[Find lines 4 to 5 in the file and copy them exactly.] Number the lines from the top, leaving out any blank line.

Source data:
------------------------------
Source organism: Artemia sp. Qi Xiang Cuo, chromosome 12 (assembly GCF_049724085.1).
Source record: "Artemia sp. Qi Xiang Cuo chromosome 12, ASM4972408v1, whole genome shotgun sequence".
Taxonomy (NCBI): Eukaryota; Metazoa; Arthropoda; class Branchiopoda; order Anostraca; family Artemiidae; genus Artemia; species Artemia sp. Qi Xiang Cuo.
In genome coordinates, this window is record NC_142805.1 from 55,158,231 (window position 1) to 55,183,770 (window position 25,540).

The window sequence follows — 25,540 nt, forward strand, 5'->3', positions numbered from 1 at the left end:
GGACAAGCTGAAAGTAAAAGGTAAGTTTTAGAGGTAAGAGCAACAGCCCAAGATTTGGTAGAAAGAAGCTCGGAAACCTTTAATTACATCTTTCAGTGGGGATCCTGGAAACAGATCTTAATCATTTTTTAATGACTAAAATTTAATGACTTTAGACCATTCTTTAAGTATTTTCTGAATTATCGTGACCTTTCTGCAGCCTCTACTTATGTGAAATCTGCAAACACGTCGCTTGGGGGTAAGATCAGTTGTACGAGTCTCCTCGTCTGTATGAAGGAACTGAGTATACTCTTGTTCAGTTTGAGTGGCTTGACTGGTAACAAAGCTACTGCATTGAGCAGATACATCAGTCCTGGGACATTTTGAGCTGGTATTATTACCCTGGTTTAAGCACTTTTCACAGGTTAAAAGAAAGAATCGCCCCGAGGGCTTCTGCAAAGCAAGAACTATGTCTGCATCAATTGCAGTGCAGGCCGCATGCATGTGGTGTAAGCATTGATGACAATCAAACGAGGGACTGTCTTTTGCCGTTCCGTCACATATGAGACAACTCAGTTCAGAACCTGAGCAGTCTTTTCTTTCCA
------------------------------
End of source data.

In genome coordinates, this window is record NC_142805.1 from 55,158,231 (window position 1) to 55,183,770 (window position 25,540).

The window sequence follows — 25,540 nt, forward strand, 5'->3', positions numbered from 1 at the left end: